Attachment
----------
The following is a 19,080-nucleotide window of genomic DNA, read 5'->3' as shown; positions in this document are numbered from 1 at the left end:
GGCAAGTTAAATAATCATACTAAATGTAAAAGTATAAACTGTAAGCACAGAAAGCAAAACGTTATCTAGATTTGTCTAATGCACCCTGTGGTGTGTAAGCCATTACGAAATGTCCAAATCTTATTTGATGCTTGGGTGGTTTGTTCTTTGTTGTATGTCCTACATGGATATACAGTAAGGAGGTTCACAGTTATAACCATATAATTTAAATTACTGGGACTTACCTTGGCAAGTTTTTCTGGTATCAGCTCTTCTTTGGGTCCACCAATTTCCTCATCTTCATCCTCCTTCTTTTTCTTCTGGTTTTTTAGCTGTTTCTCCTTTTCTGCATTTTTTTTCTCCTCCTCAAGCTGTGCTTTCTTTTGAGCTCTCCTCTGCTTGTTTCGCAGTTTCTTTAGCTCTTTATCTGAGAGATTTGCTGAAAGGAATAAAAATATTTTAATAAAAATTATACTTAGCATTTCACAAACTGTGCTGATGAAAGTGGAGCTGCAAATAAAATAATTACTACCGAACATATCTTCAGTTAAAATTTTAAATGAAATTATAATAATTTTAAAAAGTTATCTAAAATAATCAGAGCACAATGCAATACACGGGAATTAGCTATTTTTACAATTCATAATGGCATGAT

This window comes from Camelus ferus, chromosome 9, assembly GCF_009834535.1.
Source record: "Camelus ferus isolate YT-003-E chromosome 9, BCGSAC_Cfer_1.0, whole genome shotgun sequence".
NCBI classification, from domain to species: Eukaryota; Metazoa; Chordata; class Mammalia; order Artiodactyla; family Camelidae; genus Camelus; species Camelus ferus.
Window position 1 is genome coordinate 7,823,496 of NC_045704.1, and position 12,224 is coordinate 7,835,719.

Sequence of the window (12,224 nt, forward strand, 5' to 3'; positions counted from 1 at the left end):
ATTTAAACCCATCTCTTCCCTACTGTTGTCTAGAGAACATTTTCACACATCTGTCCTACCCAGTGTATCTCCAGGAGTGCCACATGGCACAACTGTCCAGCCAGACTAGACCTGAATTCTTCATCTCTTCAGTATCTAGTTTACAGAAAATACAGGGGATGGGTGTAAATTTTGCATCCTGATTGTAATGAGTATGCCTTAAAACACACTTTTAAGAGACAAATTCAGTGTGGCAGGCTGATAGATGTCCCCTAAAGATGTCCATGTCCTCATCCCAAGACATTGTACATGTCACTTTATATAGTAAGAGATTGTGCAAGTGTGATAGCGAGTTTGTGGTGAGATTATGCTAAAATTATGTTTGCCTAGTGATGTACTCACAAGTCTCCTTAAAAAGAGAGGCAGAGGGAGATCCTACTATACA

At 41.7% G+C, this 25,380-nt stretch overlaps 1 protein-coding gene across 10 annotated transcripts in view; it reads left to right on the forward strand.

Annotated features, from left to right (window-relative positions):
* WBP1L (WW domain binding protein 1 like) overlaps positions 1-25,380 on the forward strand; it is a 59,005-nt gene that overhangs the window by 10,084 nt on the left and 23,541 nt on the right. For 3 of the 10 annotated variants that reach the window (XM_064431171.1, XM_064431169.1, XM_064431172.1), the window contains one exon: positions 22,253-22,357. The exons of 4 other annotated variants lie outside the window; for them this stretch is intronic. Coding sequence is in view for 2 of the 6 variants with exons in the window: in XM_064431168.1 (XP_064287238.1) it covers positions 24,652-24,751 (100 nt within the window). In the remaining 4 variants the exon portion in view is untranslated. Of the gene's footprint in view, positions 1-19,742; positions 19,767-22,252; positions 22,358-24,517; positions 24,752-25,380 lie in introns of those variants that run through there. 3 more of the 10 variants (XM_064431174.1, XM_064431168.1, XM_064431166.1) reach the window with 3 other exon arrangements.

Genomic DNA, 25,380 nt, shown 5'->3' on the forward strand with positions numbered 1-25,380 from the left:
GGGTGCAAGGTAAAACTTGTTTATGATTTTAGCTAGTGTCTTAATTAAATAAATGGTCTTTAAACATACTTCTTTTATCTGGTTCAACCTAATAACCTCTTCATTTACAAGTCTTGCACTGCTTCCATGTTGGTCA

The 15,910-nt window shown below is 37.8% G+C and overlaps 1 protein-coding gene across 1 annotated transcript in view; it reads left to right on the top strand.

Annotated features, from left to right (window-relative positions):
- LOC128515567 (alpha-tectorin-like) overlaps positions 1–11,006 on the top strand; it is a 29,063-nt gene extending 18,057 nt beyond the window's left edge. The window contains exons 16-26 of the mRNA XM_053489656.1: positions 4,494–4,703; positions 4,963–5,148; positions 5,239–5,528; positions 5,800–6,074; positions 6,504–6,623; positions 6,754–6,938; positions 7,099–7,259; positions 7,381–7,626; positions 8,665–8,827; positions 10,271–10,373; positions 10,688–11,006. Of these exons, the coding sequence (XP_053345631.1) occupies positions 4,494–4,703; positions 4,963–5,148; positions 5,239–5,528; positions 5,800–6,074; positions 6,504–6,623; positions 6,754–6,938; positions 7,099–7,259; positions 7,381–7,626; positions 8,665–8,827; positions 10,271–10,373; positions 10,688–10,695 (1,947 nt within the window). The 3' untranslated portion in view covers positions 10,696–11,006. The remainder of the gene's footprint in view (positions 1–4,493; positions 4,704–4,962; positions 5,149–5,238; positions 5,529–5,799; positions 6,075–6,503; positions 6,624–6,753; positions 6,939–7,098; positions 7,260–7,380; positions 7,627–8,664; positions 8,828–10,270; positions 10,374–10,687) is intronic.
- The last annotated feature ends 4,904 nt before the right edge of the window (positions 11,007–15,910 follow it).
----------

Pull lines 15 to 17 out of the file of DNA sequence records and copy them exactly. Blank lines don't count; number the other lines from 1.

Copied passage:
Annotated features, from left to right (window-relative positions):
- LOC128515567 (alpha-tectorin-like) overlaps positions 1–11,006 on the top strand; it is a 29,063-nt gene extending 18,057 nt beyond the window's left edge. The window contains exons 16-26 of the mRNA XM_053489656.1: positions 4,494–4,703; positions 4,963–5,148; positions 5,239–5,528; positions 5,800–6,074; positions 6,504–6,623; positions 6,754–6,938; positions 7,099–7,259; positions 7,381–7,626; positions 8,665–8,827; positions 10,271–10,373; positions 10,688–11,006. Of these exons, the coding sequence (XP_053345631.1) occupies positions 4,494–4,703; positions 4,963–5,148; positions 5,239–5,528; positions 5,800–6,074; positions 6,504–6,623; positions 6,754–6,938; positions 7,099–7,259; positions 7,381–7,626; positions 8,665–8,827; positions 10,271–10,373; positions 10,688–10,695 (1,947 nt within the window). The 3' untranslated portion in view covers positions 10,696–11,006. The remainder of the gene's footprint in view (positions 1–4,493; positions 4,704–4,962; positions 5,149–5,238; positions 5,529–5,799; positions 6,075–6,503; positions 6,624–6,753; positions 6,939–7,098; positions 7,260–7,380; positions 7,627–8,664; positions 8,828–10,270; positions 10,374–10,687) is intronic.
- The last annotated feature ends 4,904 nt before the right edge of the window (positions 11,007–15,910 follow it).